It may be too late to follow television's George Jefferson to fame and fortune in the dry-cleaning business. Astre Corporate Group, a research company based in Charlottesville, Va., has developed a way to dry-clean clothes at home for much less than the nation's 20,000 commercial cleaners charge.
Roy Ackerman, Astre's technical director, got the idea for home dry cleaning when he had to take off for a distant meeting with no time to have his suit cleaned. Unlike the rest of us, though, Ackerman could do something about his frustration: He assembled a team of scientists to solve the problem. Using techniques the company had developed for the controlled release of drugs, the scientists designed a bag that gradually releases chemicals as it tumbles in the dryer. The bag is big enough to hold two suits, and costs only $3 -- a third of what an average commercial cleaner would charge for the service.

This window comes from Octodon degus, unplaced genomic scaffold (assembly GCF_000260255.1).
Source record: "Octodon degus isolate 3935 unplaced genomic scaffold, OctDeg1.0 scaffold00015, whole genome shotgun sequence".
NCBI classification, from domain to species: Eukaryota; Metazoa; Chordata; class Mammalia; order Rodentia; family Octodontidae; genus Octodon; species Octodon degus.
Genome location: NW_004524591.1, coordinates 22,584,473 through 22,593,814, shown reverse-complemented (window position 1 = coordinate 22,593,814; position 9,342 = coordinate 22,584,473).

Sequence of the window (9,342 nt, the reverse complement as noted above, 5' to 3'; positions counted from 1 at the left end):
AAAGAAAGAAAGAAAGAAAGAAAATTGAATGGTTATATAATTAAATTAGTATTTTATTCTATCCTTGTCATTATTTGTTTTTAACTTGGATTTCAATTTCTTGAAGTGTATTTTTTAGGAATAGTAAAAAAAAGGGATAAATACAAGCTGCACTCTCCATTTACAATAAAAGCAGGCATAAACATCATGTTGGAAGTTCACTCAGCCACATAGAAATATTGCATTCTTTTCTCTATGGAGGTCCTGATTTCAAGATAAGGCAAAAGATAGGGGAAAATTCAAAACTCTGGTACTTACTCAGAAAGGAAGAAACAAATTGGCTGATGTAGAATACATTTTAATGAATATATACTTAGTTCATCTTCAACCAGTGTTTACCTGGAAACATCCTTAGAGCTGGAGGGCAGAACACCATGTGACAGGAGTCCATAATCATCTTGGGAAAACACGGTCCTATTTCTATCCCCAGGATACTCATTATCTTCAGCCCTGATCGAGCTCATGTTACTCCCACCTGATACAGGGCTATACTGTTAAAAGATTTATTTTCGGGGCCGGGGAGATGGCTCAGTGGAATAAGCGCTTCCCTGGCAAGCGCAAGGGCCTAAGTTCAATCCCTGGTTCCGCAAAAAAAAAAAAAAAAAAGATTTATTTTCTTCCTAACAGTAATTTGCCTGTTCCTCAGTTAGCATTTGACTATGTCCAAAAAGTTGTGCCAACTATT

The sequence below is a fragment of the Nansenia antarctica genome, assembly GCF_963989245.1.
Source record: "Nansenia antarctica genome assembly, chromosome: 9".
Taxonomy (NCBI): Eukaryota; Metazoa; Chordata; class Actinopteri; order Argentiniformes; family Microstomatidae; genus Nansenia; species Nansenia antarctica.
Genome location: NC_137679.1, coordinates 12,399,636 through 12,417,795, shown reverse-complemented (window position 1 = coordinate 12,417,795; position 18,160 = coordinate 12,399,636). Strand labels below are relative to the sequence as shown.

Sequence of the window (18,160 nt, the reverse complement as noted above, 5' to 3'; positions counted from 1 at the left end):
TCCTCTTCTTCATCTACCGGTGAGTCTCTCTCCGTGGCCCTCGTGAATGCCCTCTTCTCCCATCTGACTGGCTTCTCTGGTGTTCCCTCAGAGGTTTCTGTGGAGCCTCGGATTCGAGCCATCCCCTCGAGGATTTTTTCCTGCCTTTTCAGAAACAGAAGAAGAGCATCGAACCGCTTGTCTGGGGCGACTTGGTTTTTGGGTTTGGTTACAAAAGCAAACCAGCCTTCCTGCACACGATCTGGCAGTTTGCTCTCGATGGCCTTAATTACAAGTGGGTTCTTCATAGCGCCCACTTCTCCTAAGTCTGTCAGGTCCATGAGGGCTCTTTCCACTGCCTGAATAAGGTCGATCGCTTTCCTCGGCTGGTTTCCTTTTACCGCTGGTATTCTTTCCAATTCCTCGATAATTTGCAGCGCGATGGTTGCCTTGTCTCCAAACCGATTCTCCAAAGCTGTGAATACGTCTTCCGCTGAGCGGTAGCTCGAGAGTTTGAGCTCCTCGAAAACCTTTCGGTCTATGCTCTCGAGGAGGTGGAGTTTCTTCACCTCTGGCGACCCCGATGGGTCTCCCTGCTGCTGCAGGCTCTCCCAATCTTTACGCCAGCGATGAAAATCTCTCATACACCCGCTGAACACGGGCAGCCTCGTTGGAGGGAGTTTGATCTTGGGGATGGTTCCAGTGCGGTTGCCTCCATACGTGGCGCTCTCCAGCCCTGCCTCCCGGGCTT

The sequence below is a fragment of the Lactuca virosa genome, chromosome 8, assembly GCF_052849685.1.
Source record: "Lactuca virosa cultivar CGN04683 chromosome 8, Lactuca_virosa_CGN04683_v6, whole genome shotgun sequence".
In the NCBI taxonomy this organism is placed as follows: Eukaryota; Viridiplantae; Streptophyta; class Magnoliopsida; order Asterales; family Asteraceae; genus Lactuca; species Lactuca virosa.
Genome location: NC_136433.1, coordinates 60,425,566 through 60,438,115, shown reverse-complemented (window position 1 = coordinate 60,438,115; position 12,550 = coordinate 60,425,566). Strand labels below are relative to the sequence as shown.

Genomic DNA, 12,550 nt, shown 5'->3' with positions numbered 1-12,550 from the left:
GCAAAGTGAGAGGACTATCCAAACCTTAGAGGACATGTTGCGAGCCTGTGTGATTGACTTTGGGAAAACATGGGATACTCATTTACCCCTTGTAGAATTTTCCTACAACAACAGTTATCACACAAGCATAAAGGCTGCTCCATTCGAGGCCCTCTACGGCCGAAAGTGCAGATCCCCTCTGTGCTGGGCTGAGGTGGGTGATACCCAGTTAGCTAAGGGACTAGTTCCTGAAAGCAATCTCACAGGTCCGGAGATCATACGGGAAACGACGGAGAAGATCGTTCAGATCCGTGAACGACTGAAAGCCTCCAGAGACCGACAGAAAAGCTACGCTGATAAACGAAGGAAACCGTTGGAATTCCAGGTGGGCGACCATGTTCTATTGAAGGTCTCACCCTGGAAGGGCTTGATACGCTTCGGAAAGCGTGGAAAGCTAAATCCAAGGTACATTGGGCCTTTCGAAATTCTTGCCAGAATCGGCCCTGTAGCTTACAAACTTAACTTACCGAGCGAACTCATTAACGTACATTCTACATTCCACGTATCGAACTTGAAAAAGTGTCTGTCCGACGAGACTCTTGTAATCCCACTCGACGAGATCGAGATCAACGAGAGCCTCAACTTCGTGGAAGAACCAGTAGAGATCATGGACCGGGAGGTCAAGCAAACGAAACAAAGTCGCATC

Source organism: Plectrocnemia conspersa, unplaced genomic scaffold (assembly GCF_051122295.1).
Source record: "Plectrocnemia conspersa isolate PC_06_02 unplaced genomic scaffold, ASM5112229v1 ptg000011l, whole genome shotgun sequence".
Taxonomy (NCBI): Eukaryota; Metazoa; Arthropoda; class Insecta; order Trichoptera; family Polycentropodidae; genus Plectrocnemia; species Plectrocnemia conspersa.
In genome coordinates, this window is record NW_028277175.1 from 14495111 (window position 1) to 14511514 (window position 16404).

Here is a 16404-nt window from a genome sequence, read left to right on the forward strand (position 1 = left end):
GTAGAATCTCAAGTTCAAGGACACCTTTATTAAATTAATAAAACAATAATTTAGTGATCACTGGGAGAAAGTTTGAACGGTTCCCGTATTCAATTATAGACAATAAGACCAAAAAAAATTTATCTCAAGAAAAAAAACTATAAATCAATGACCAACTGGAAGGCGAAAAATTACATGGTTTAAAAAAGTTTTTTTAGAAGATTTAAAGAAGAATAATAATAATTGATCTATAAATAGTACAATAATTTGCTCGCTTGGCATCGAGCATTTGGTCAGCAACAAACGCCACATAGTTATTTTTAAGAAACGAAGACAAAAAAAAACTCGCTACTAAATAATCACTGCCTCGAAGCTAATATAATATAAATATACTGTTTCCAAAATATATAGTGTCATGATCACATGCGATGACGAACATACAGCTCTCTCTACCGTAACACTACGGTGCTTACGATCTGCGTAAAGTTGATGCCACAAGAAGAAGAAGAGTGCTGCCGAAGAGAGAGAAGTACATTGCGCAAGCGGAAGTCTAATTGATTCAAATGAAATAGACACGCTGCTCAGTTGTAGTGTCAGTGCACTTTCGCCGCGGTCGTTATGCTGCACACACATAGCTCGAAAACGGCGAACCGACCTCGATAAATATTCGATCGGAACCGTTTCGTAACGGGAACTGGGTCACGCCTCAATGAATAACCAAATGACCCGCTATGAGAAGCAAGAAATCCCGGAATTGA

"What we've managed to do is get washing and drying done within the dryer," says Ackerman." It could work in the washer, but I wouldn't trust any home-owner, male or female, to leave it on the water-off cycle." Unlike commercial cleaners, which use hazardous chemicals, the home system uses substances the government classifies as safe, according to Ackerman. Clothes cleaned this way don't need ironing if they are removed promptly from the dryer.
In company tests, Astre's method has worked well on all fabrics except taffeta, which it ruins. It isn't very good on ground-in mud or dirt or heavily soiled white garments either. Now Astre is looking for a consumer-products company to invest "high-five figures to low-six figures" and to market the final product. With the right partner, Astre hopes to clean up.
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